6. What is the theme of ICHAD 2012?
The theme of the conference is "The Great Scattering: Solving the Puzzle of Slavery, Race, and Contemporary Health in the African Diaspora." Conference organizers believe that by situating the health of African descendants in the context of the history of slavery and the social experience of race, there are vital lessons to be learned about the root causes of major health trends marking the current health status and health trajectory of this population. There are also universal lessons about the powerful relationship between health, history, and the broader human experience.
7. Why does the ICHAD 2012 coincide with U.S. Independence Day? Why does the Opening Ceremony begin on July 5th? Is there historical significance to all of this?
Yes. There is historical significance to both dates. Independence Day, commonly called the Fourth of July, is a national holiday commemorating the founding of the United States as an independent nation. Ratified on July 4th, 1776, the Declaration of Independence put forth the nation's founding principle of human equality. To honor this important principle, the Opening Night Reception will include a commemorative fireworks display at the world-famous Baltimore Harbor.
July 5th, the day of the Opening Ceremony, also has historical significance. On July 5th, 1852, the famous abolitionist Frederick Douglass, who lived along the Baltimore Harbor - on Philpot Street not far from the conference site - commemorated Independence Day with an historic speech that called attention to the contradiction between the principle of human equality and the "gross injustice" of slavery and racial inequity. At the Opening Ceremony on July 5th, ICHAD 2012 will commence a 4-day exploration of the inequitable health status of the nearly 160 million descendants of the Transatlantic Slave Trade living today throughout the Western Hemisphere, including the 42 million descendants living in the United States.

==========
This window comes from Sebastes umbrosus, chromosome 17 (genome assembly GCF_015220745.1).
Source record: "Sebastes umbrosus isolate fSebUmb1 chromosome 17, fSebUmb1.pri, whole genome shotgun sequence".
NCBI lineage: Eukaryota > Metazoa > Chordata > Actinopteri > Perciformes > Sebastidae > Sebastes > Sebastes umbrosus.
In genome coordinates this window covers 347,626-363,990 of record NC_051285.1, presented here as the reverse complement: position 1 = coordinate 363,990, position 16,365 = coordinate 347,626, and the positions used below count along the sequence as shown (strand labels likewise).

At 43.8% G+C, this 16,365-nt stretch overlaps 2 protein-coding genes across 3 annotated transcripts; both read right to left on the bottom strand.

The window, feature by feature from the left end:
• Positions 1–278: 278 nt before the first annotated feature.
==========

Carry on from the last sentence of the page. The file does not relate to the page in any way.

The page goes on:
8. Who is the conference chairman?
The ICHAD 2012 chairman is Thomas LaVeist, PhD. Dr. LaVeist is the Director of the Hopkins Center for Health Disparities Solutions and the William C. and Nancy F. Richardson Professor in Health Policy at the Johns Hopkins Bloomberg School of Public Health. He has studied the major health gaps in America, the root causes, and the problems these inequities create for society. As a professor, author, and public speaker, Dr. LaVeist has been featured in Newsweek, Newsday, and the Baltimore Sun, as well as on CNN, National Public Radio and other major media outlets. He has written numerous articles that have been published in scientific health journals. His edited volume, Race, Ethnicity and Health: A Public Health Reader was published in 2002.
9. What topics will be addressed at the conference?
The conference will address a range of intersecting topics, including maternal and child health, chronic disease, HIV/AIDS, genetics, health policy, healthcare access and quality, and the many social determinants of health such as social habitat, racism, culture, and history.